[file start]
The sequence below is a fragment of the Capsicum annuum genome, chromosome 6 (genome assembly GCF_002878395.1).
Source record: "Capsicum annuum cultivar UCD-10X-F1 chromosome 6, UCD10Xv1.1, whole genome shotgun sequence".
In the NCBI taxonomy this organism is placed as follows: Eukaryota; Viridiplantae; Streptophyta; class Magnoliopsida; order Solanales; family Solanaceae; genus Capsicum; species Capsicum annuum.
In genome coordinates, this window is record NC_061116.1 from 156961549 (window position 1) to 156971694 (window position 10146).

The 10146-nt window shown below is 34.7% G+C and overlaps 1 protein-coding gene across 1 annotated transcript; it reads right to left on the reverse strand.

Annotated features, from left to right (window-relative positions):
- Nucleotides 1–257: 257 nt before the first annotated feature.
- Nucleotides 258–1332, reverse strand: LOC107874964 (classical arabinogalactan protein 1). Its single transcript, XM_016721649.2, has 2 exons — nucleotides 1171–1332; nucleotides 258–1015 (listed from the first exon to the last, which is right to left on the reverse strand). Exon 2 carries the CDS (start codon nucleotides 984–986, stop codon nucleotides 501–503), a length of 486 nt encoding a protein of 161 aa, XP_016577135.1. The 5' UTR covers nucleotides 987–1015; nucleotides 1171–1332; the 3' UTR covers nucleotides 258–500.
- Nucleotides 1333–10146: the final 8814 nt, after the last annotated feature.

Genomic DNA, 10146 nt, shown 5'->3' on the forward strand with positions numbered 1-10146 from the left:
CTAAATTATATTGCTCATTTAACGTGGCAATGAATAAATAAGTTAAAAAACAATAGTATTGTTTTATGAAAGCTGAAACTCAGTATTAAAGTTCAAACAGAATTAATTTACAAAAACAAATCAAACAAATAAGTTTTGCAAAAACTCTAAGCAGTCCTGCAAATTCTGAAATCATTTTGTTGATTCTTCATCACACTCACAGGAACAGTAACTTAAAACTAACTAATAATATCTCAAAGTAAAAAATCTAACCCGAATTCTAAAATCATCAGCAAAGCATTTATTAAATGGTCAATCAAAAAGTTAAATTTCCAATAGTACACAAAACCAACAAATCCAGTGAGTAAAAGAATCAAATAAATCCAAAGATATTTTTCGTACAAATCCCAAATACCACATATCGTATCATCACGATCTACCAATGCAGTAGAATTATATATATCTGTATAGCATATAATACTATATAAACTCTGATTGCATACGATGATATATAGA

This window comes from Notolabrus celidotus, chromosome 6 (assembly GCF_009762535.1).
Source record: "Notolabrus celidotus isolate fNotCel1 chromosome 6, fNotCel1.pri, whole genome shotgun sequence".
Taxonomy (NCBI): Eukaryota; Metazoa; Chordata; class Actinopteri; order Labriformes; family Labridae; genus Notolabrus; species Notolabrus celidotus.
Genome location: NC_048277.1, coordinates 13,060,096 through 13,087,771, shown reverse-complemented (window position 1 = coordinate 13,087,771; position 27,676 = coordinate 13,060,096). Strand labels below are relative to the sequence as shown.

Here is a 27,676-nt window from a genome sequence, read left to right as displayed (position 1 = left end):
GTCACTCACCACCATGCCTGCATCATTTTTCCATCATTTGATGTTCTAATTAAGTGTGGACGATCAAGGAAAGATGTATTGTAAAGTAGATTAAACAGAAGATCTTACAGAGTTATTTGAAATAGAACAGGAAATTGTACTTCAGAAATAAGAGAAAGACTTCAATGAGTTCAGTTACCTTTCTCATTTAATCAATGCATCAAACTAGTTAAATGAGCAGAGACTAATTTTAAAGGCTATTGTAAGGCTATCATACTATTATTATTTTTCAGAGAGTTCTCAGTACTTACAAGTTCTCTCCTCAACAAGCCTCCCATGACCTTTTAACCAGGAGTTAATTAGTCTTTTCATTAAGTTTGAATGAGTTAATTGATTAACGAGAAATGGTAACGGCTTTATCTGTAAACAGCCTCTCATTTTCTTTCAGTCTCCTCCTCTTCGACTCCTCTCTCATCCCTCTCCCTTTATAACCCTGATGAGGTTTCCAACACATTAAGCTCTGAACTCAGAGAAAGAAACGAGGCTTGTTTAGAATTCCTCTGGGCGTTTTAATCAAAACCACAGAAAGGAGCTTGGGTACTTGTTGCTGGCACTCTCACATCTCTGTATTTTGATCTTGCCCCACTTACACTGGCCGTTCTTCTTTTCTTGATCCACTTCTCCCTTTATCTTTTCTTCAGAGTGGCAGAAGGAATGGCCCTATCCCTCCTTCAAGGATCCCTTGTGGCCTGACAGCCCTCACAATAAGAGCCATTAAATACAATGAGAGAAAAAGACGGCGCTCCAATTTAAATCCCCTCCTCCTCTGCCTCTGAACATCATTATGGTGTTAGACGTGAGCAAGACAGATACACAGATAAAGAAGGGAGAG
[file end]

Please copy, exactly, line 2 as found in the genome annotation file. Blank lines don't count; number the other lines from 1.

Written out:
Source record: "Capsicum annuum cultivar UCD-10X-F1 chromosome 6, UCD10Xv1.1, whole genome shotgun sequence".